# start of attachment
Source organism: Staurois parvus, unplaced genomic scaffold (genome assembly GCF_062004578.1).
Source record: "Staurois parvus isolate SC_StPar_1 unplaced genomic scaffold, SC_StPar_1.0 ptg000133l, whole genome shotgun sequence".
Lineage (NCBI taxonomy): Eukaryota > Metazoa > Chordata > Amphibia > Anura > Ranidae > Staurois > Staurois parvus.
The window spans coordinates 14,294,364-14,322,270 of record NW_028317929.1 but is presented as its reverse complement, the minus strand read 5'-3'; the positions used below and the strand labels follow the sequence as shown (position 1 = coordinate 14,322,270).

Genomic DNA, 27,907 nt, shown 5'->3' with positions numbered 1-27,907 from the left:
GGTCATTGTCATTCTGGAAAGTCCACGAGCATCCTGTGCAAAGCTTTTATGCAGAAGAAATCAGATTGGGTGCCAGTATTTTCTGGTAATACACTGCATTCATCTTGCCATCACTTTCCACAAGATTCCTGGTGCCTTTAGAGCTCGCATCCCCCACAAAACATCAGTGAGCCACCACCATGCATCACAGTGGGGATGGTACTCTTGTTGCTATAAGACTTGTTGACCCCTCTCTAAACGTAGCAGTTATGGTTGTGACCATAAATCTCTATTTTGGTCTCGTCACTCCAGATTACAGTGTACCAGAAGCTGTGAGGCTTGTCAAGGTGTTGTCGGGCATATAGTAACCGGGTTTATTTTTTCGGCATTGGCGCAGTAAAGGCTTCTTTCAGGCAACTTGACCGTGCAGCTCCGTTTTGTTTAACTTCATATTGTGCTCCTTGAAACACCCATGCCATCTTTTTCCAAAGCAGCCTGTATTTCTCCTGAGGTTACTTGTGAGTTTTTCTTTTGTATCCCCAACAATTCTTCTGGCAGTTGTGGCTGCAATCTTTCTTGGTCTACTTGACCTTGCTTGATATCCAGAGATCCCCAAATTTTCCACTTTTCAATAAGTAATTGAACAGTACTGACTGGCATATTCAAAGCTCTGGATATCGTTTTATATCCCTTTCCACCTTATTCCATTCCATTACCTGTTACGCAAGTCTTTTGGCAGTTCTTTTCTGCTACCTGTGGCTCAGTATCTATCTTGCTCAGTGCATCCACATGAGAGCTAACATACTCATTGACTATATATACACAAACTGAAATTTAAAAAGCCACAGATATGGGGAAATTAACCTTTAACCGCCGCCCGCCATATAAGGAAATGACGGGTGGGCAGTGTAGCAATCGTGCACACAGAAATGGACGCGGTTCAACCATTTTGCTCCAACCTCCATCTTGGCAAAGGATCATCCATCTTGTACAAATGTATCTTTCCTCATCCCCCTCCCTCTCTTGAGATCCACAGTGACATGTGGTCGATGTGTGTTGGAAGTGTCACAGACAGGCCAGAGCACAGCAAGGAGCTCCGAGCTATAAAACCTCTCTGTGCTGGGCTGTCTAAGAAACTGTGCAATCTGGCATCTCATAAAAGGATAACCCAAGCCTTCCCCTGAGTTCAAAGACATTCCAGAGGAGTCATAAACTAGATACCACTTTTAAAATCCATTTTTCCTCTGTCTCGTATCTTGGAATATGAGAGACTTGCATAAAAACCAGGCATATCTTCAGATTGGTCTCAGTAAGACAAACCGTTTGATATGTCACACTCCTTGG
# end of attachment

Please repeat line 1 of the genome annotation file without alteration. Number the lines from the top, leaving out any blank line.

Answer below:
Source organism: Staurois parvus, unplaced genomic scaffold (genome assembly GCF_062004578.1).